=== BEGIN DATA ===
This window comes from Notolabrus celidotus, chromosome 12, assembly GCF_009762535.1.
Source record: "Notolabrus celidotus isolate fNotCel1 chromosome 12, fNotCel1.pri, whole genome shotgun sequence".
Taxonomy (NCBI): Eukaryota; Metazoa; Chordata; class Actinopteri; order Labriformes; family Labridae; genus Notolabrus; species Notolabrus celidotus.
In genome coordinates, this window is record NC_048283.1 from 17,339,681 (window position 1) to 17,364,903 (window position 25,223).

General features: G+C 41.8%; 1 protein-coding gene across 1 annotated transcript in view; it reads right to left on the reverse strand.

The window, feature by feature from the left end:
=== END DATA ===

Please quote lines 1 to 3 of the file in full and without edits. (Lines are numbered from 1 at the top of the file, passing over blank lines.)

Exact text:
This window comes from Notolabrus celidotus, chromosome 12, assembly GCF_009762535.1.
Source record: "Notolabrus celidotus isolate fNotCel1 chromosome 12, fNotCel1.pri, whole genome shotgun sequence".
Taxonomy (NCBI): Eukaryota; Metazoa; Chordata; class Actinopteri; order Labriformes; family Labridae; genus Notolabrus; species Notolabrus celidotus.